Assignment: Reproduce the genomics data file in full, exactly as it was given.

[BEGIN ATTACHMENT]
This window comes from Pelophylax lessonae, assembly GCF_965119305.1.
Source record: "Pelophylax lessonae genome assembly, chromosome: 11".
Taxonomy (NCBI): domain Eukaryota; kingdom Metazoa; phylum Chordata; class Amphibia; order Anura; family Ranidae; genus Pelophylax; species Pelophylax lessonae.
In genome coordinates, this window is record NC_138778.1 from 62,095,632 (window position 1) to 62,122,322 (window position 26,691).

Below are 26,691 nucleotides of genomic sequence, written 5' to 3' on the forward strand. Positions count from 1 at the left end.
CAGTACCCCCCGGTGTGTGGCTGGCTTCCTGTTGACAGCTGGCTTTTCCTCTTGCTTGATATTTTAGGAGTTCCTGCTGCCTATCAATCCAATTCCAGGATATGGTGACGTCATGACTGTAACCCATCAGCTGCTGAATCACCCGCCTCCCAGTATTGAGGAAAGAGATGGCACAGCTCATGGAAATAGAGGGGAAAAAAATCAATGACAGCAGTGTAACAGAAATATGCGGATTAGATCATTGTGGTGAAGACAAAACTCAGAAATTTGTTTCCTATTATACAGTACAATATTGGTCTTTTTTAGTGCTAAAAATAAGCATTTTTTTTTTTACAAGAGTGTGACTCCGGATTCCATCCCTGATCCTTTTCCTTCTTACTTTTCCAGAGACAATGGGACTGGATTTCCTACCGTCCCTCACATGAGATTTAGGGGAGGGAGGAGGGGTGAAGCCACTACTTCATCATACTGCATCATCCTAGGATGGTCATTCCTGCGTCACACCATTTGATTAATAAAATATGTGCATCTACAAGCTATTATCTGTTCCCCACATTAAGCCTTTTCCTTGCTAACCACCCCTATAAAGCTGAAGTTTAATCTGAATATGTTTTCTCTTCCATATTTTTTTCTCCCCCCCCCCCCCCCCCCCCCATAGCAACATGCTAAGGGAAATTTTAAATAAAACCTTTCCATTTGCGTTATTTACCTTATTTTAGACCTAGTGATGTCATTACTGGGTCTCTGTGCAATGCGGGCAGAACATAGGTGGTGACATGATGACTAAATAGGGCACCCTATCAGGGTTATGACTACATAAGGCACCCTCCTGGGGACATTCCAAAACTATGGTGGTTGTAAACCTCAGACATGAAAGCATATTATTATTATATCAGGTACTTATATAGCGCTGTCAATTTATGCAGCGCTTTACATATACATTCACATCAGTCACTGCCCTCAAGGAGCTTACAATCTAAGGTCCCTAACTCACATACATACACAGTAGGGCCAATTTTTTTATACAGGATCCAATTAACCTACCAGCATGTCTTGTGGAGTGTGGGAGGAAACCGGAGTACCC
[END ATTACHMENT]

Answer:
This window comes from Pelophylax lessonae, assembly GCF_965119305.1.
Source record: "Pelophylax lessonae genome assembly, chromosome: 11".
Taxonomy (NCBI): domain Eukaryota; kingdom Metazoa; phylum Chordata; class Amphibia; order Anura; family Ranidae; genus Pelophylax; species Pelophylax lessonae.
In genome coordinates, this window is record NC_138778.1 from 62,095,632 (window position 1) to 62,122,322 (window position 26,691).

Below are 26,691 nucleotides of genomic sequence, written 5' to 3' on the forward strand. Positions count from 1 at the left end.
CAGTACCCCCCGGTGTGTGGCTGGCTTCCTGTTGACAGCTGGCTTTTCCTCTTGCTTGATATTTTAGGAGTTCCTGCTGCCTATCAATCCAATTCCAGGATATGGTGACGTCATGACTGTAACCCATCAGCTGCTGAATCACCCGCCTCCCAGTATTGAGGAAAGAGATGGCACAGCTCATGGAAATAGAGGGGAAAAAAATCAATGACAGCAGTGTAACAGAAATATGCGGATTAGATCATTGTGGTGAAGACAAAACTCAGAAATTTGTTTCCTATTATACAGTACAATATTGGTCTTTTTTAGTGCTAAAAATAAGCATTTTTTTTTTTACAAGAGTGTGACTCCGGATTCCATCCCTGATCCTTTTCCTTCTTACTTTTCCAGAGACAATGGGACTGGATTTCCTACCGTCCCTCACATGAGATTTAGGGGAGGGAGGAGGGGTGAAGCCACTACTTCATCATACTGCATCATCCTAGGATGGTCATTCCTGCGTCACACCATTTGATTAATAAAATATGTGCATCTACAAGCTATTATCTGTTCCCCACATTAAGCCTTTTCCTTGCTAACCACCCCTATAAAGCTGAAGTTTAATCTGAATATGTTTTCTCTTCCATATTTTTTTCTCCCCCCCCCCCCCCCCCCCCCATAGCAACATGCTAAGGGAAATTTTAAATAAAACCTTTCCATTTGCGTTATTTACCTTATTTTAGACCTAGTGATGTCATTACTGGGTCTCTGTGCAATGCGGGCAGAACATAGGTGGTGACATGATGACTAAATAGGGCACCCTATCAGGGTTATGACTACATAAGGCACCCTCCTGGGGACATTCCAAAACTATGGTGGTTGTAAACCTCAGACATGAAAGCATATTATTATTATATCAGGTACTTATATAGCGCTGTCAATTTATGCAGCGCTTTACATATACATTCACATCAGTCACTGCCCTCAAGGAGCTTACAATCTAAGGTCCCTAACTCACATACATACACAGTAGGGCCAATTTTTTTATACAGGATCCAATTAACCTACCAGCATGTCTTGTGGAGTGTGGGAGGAAACCGGAGTACCC